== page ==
"We make great pizza, with sourdough when we can, commercial yeast when we must, but always great pizza."
Craig's Neapolitan Garage


Offline TomN

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Re: Using beer in your pizza dough
« Reply #9 on: January 25, 2012, 09:05:45 PM »
LOL

Offline cosgrojo

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Re: Using beer in your pizza dough
« Reply #10 on: January 26, 2012, 05:50:01 AM »
Craig... Let's not jump to conclusions now... ;)

Offline DNA Dan

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Re: Using beer in your pizza dough
« Reply #11 on: January 28, 2012, 04:08:50 PM »
Tom, I use beer quite a bit in my experimentation. My ongoing recipe thread can be found here: http://www.pizzamaking.com/forum/index.php/topic,13389.0.html

IMO, there are two approaches:
1) You either get rid of some alcohol content so the yeast don't die in the dough, OR
2) You overshoot the amount of yeast, proofing it ahead of time so it can grow in a high alcohol environment.

It's easier to substitute "some" of the liquid with beer, because the final dough is not as toxic to the yeast. It's much more difficult to substitute 100% of the liquid and still get good yeast activity.

There is also a spray-dried beer powder on the market under the name of "beer buds". This can be added directly to the dough or your sauce and does not contain any liquid.

Offline TomN

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Re: Using beer in your pizza dough
« Reply #12 on: January 30, 2012, 03:30:55 AM »
DNA Dan,

Thank you for the reply. The way the restaurant owner talked, it was all Beer instead of water and to use a lighter colored beer. However, there was never any mention that it could affect the yeast in the dough rising process. Again. i appreciate your reply, as i never considered what Beer could do to yeast.  Finally, when it is all said and done, do you really think there is that much of a flavor improvement with the beer????

TomN

Offline Meatballs

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Re: Using beer in your pizza dough
« Reply #13 on: January 31, 2012, 01:59:41 AM »
Quote
You either get rid of some alcohol content so the yeast don't die in the dough

Although not credentialed in yeast specifically, I do have extensive experience and knowledge in beer yeast, of which, bakers yeast is a great great grandchild.  Yes, beer was first.  I would estimate that the alcohol tolerance of baker's yeast is about 12% alcohol, most beer is around 4 to 6 percent (most, but not all, by any means).  So using a standard strength beer as the total liquid is definitely feasible.  I haven't tried using beer in pizza (my wife has in bread) and it sounds like an interesting idea.  One thing to watch out for, in any culinary use of beer, is bittering hops.  Stay away from any beer style known for its bitter, like pale ale or American styles of ales.  The hop used to bitter the beer will not be reduced by cooking and if the beer is concentrated, as in a sauce reduction, it will overpower.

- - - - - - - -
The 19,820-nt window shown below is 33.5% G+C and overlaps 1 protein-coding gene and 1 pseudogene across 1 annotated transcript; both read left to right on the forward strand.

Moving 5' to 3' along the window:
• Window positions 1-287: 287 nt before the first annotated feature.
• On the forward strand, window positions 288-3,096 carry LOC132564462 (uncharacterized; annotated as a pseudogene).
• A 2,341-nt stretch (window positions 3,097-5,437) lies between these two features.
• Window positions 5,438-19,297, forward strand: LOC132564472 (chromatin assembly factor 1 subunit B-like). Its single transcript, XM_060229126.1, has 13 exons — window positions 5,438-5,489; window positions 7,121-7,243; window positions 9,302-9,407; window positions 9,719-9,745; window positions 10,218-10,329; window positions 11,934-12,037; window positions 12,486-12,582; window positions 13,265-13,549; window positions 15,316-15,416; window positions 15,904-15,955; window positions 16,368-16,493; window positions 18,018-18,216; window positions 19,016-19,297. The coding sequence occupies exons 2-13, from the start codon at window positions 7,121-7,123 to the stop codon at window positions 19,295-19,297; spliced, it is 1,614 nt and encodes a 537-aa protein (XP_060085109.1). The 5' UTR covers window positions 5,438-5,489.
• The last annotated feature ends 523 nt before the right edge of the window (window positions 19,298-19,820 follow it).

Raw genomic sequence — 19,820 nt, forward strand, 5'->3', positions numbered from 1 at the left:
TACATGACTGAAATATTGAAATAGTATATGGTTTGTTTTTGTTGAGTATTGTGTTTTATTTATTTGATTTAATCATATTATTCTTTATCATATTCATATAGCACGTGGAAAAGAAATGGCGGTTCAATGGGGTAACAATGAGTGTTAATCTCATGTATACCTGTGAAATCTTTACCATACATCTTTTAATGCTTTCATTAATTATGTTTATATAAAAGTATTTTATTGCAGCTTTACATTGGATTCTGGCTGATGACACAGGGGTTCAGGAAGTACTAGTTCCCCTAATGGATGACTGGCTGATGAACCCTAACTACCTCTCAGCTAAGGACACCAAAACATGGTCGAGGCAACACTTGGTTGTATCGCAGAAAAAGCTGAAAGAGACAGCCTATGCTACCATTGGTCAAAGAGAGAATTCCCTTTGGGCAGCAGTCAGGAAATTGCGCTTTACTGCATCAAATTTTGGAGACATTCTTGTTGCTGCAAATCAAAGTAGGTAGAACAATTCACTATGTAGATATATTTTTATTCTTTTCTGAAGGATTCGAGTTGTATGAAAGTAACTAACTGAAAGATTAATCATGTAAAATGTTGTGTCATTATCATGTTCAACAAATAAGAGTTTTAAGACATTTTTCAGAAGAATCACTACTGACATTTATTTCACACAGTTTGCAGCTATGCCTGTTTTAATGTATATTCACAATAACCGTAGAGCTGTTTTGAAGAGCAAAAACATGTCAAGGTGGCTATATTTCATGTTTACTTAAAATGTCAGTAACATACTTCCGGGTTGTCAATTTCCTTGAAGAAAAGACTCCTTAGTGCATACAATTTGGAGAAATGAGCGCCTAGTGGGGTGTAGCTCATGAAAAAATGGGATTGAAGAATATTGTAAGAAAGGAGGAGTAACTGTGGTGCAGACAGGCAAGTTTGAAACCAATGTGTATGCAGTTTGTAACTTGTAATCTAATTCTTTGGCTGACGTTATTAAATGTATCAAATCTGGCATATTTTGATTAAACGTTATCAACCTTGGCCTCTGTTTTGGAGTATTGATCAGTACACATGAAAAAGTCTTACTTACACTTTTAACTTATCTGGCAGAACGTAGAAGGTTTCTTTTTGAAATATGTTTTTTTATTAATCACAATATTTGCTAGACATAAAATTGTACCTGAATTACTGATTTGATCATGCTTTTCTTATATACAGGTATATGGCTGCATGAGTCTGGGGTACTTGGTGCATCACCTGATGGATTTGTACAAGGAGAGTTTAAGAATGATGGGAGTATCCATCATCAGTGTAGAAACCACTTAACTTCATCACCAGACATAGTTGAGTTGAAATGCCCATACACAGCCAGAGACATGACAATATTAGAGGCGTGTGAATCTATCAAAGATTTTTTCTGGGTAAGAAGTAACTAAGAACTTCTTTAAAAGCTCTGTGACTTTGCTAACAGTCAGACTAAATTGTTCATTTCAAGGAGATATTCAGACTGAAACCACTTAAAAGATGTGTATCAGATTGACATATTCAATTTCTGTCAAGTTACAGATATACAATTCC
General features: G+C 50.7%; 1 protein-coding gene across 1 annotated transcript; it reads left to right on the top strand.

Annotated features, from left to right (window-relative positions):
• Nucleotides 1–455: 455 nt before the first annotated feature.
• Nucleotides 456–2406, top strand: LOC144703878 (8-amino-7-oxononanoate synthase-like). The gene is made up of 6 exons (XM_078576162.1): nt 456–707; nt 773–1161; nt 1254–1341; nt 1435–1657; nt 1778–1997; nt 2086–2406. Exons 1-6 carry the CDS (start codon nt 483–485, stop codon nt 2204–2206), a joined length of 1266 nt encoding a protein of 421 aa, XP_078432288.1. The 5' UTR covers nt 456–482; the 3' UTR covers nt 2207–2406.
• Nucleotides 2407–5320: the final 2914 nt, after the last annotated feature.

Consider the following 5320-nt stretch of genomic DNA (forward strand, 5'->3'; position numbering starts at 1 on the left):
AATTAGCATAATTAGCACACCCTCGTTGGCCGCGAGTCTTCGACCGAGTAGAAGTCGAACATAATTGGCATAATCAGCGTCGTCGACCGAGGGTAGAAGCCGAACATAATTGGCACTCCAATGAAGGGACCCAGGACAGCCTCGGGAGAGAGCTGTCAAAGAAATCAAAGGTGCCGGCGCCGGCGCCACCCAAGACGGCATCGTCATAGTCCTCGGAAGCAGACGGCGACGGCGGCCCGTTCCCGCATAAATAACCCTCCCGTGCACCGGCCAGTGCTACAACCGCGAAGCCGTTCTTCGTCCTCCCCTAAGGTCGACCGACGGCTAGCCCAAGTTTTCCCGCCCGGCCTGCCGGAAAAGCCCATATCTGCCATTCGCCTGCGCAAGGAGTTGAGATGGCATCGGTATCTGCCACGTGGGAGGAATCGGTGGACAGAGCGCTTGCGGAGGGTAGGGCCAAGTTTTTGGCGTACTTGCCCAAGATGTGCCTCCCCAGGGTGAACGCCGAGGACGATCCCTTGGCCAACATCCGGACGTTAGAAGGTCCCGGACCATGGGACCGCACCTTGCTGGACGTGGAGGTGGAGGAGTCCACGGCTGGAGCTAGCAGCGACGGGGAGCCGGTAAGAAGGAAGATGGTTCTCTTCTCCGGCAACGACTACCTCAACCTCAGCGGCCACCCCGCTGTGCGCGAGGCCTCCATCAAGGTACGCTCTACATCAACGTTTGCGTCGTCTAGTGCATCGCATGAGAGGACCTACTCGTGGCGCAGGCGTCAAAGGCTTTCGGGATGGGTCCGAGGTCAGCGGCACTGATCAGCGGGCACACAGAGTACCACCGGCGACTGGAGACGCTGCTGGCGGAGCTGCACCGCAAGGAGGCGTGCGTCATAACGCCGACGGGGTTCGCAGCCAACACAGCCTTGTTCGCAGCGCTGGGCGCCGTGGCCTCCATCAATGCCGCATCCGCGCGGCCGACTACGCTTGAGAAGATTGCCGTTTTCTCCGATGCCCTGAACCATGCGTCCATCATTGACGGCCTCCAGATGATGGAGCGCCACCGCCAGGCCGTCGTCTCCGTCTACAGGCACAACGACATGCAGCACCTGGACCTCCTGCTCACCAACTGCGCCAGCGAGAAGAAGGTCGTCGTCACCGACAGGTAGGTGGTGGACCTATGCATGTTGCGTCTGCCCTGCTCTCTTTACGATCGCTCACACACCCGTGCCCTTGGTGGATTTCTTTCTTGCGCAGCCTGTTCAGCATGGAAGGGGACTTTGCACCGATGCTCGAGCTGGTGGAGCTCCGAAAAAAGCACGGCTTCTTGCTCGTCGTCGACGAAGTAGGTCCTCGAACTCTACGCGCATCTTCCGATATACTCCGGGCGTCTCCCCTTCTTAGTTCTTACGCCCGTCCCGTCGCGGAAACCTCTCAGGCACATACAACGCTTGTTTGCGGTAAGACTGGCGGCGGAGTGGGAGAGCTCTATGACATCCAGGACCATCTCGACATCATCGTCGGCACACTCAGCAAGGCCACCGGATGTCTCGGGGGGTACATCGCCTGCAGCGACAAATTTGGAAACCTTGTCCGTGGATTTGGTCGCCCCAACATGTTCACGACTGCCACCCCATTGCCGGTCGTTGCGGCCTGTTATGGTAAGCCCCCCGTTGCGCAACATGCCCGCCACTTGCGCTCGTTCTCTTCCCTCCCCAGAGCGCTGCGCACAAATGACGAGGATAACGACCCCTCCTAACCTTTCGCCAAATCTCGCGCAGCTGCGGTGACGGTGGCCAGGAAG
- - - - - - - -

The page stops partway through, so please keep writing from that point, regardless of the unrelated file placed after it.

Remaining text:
Personally, I would start with something like a commercial German or American lager in the 4 to 6 percent alcohol range, stay away from Malt Liquor (high alcohol but low hop) or Sam Adams lagers (average alcohol but high hop). As to the color of the beer, if you don't mind it coloring the dough, it should be fine for a black lager style.  Many black lagers are not strongly flavored and a brewer can easily color a beer black without a heavy influence on flavor.  Draft style stouts, with their roasty flavor and relatively low alcohol (stay away from "export stouts" because of alcohol) and usually low hop levels may be very interesting.

Just my two cents...

Ron

Offline TomN

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Re: Using beer in your pizza dough
« Reply #14 on: February 11, 2012, 03:41:12 AM »
As an amateur of pizza making, I ask every Pizzeria owner that I come into contact with for their pizza making advice. Some are willing to share info with you, since most people will not take the time to make pizza at home even if they know how to do it. In a conversation with with a pizzeria owner that owns 4 locations of pizzerias and has been making pizza for over 30 years, he gave me this advice. "What sets pizza apart from each pizzeria is dough and sauce". Not so much the cheese and certainly not the toppings. Thus everyone has access to the same red or green bell peppers, mushrooms, etc.... (Please no comments about your favorite brand of pepperoni, sausage, etc... you know what i am trying to paraphrase here) So, he shared with me his dough and beer recipe. This pizzeria owner adds 60 percent beer and 40 percent water. For beer he uses Red Hook ESB.
« Last Edit: February 11, 2012, 04:22:11 AM by TomN »

Offline TomN

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Re: Using beer in your pizza dough
« Reply #15 on: February 11, 2012, 03:52:17 AM »
With this is in mind. i made my dough tonight.

2 cups of Pendleton POWER Flour
2 cups of Pendelton MONDAKO Flour
1 Teaspoon of Salt

I add these all together in a large metal bowl. (Most Pizzerias use either one or the other. i am mixing the two flours, since I have a 25 LB bag and a 32 lb bag that I need to use up before expiration dates.)
« Last Edit: February 11, 2012, 04:08:23 AM by TomN »

Offline TomN

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Re: Using beer in your pizza dough
« Reply #16 on: February 11, 2012, 03:54:32 AM »
1 1/2 teaspoons of Quick Rise yeast
1 Tablespoon of white sugar
4.8 ounces of warm water
Mix all together and let set for 5 mins

7.2 ounces of Red Hook ESB (extra special bitter) Beer set aside by itself
« Last Edit: February 11, 2012, 04:14:56 AM by TomN »


Offline TomN